Hello Folks! I was walking around taking photos and he just stood there perfectly still watching me. He asked me what I was doing and I told him that I was taking photos for the blog. He said, “OH. I thought so.” Then he asked, “Why are you getting so close.” I told him because I was taking a closer look. Then I asked him why he was spending more time around the chicken house lately instead of on the back porch and around the house like usual. Well, it is partly my fault, as he pointed out. Several days ago I offended him. He had lost his tail feathers and I also noticed a lot more photos in his coop. I asked if something grabbed him. He said, “NO, they just fell out.” I told him he looked like a hen without his sickle feathers and that offended him… I had already sensed that I had offended him a few days ago, and I did apologize. But he still seems a little embarrassed over loosing his sickle feathers. His brother also lost his, but the bigger roosters still have theirs. The hens are also starting to loose a lot of feathers. Of course, they will grow new ones, and so will he. I reassured him he would grow new ones and that he wasn’t going bald… I did decide on a name for him, though. I think his name will be Harvey (after the hurricane). I chose that name because a few days ago dad said, “I wonder what Harvey is doing?” I asked who Harvey was, not realizing he was talking about the hurricane. I thought he had named the rooster… SO, I decided that would be a good name for him.
Dad is getting along pretty good at 86. I took this photo after I came back inside from taking photos. I turned around and looked toward him and thought that would be a good photo. He spends his day watching TV, napping and sitting on the porch smoking his Falcon pipe. He doesn’t usually get off the porch unless we go to Wal-Mart or he needs to go to the bank twice a month. His check-up with the doctors is every six months now, which he is very glad of. When I moved back here there was a nurse practitioner at the clinic he and mom liked. Well, she started working at their other clinic out of town so they had to see the other lady. After mom passed away, dad wanted to make an appointment with the other clinic so he could see the nurse practitioner he liked. SO, I did that. She started running all these tests, sending him to the heart doctor, taking X-Rays, doing blood work and so on. He got tired of all that so he wanted to come back to the local clinic… Now all is well again. The first lady knew dad smoked a pipe, and has since he was eight. She told dad that he was healthy and he could smoke away… I thought that was a little odd for a nurse practitioner to say.
I don’t think he gets enough exercise but I am not 100% sure how to go about getting him more. He walks slow and doesn’t pick his feet up like he used to. Him walking up and down steps bothers me because he sometimes catches his heal on them. He goes slow because he knows he could fall easily. I could take him down to the park and walk around which would be a lot safer than him walking around on the farm. There are a lot of holes and low places, weeds, etc. that could make him fall. He used to mow a little and work in the garden. He hasn’t been to the garden since 2014. He used to mow part of the big yard with the riding mower but I think it started bothering his back so he stopped than a couple of years ago. He usually helps when I get the cows in the corral to sell the calves, but he didn’t the last time. I know he used to do it by himself, so I guess he thinks I should be able to as well.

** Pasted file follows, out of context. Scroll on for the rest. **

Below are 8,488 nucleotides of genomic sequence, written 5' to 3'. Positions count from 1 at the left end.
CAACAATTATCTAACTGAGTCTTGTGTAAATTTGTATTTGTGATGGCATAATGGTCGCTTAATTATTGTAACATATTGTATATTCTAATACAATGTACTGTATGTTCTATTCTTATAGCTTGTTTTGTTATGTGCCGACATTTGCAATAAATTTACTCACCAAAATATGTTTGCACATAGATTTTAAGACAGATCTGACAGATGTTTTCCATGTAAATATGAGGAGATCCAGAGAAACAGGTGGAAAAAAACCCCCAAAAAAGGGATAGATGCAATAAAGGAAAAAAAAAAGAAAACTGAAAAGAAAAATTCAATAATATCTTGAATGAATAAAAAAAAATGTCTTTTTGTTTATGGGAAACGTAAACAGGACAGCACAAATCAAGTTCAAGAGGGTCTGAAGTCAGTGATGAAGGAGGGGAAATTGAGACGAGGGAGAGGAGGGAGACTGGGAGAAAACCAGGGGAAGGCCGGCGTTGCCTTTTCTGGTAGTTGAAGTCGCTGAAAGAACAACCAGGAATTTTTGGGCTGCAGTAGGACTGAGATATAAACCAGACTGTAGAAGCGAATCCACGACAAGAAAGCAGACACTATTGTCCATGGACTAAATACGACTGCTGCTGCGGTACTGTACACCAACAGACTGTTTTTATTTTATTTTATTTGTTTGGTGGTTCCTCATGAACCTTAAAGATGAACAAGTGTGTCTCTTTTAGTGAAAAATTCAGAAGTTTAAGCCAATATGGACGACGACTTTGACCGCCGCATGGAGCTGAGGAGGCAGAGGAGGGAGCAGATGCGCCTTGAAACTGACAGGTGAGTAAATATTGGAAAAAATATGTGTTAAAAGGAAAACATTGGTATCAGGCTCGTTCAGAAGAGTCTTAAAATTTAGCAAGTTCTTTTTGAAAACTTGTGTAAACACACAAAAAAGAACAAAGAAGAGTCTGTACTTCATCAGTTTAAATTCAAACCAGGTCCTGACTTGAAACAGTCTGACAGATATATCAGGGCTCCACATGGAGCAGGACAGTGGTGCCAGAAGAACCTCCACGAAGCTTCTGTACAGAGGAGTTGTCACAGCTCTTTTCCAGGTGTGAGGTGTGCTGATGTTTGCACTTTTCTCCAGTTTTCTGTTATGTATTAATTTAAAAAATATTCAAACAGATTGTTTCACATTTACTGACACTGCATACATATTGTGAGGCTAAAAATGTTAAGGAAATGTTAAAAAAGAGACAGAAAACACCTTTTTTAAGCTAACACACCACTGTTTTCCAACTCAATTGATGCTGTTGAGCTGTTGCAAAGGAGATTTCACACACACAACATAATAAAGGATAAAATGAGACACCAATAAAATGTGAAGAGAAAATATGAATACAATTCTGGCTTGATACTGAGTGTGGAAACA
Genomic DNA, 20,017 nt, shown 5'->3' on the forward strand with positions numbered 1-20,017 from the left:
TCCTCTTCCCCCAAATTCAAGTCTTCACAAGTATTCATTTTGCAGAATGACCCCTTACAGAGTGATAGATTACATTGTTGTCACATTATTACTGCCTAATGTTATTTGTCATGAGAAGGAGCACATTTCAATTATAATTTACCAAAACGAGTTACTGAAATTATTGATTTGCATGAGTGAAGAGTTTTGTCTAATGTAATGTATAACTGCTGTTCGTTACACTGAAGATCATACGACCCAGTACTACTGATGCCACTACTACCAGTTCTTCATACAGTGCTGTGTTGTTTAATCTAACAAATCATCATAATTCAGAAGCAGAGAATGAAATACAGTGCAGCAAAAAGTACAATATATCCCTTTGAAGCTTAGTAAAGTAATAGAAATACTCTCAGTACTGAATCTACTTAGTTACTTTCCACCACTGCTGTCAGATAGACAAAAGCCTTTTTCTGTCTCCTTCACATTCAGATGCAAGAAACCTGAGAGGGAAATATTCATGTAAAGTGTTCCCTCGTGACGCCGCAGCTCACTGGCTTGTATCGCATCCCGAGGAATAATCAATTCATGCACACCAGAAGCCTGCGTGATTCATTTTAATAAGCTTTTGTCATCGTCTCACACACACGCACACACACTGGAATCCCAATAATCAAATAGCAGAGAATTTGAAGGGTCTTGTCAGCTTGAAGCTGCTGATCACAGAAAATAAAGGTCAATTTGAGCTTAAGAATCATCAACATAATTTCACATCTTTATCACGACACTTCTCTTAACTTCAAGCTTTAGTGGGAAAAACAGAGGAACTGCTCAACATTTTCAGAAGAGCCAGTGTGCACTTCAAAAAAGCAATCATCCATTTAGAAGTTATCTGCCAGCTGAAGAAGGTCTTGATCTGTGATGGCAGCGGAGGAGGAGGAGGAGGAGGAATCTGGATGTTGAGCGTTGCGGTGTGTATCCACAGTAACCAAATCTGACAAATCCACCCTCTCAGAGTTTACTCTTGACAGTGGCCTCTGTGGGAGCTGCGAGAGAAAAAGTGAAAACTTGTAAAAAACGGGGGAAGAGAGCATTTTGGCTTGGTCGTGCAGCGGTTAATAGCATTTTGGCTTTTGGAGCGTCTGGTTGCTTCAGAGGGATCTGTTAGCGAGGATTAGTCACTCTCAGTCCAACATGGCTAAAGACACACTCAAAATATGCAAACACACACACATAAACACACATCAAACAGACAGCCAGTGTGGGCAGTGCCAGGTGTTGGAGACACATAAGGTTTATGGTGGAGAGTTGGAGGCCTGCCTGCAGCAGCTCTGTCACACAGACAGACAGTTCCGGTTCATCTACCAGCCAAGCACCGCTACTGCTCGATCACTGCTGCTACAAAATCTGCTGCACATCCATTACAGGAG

Ummm… I took close to 200 photos this afternoon but wound up with 86. I have to take two of everything in case one is not good. If I took just one and it was messed up, then there would be none of what I shot… Then there are always a few I have taken at a different angle or maybe was blurry. Anyway, I wound up with 86 after I was finished naming and numbering them. I started out taking photos of the Colocasia because I was going to write a post about the difference between Alocasia and Colocasia. Next thing I knew the idea changed somewhat.
The Colocasia gigantea ‘Thailand Giant’ has really grew since I transplanted it here toward the end of May. (I bought it on May 20 and the next photo of it was May 26). At that time the two Colocasia esculenta didn’t even have leaves yet. On August 20, the ‘Thailand Giant’ and the two Colocasia esculenta were 54″ tall, all three the same height. Today the Colocasia gigantea ‘Thailand Giant’ is 64″, the Colocasia esculenta (in the center) is 72″, and the one on the right is 61″ tall. I don’t think I have had any get this tall since I was in Mississippi… It surprised me when the Colocasia esculenta in the center grew 18″ taller in just 9 days, and actually outgrew the Colocasia gigantea.
I put a quarter in the center of the leaf so you can kind of guess the size… I accidentally poked that hole in the leaf on August 20 with my pen when I was measuring it… It was 33″ wide x 42″ long then and it is still about that same size. The next one will be bigger… The largest Colocasia esculenta leaf is about that same size but it was complicated taking it’s photo without getting on a ladder because it was toward the back of the plant.
Now, my attempt in taking photos was to show some differences between Alocasia and Colocasia and why Colocasia leaves droop and Alocasia leaves point upward… But, the Colocasia gigantea leaves don’t droop like the Colocasia esculenta. In the above photo you can see the angle of the petiole where it is connected to the leaf… That shows why the Colocasia leaves droop downward.
This photo shows how the petiole of the Colocasia gigantea attaches to the leaf. Then I got sidetracked and my mind began to wonder…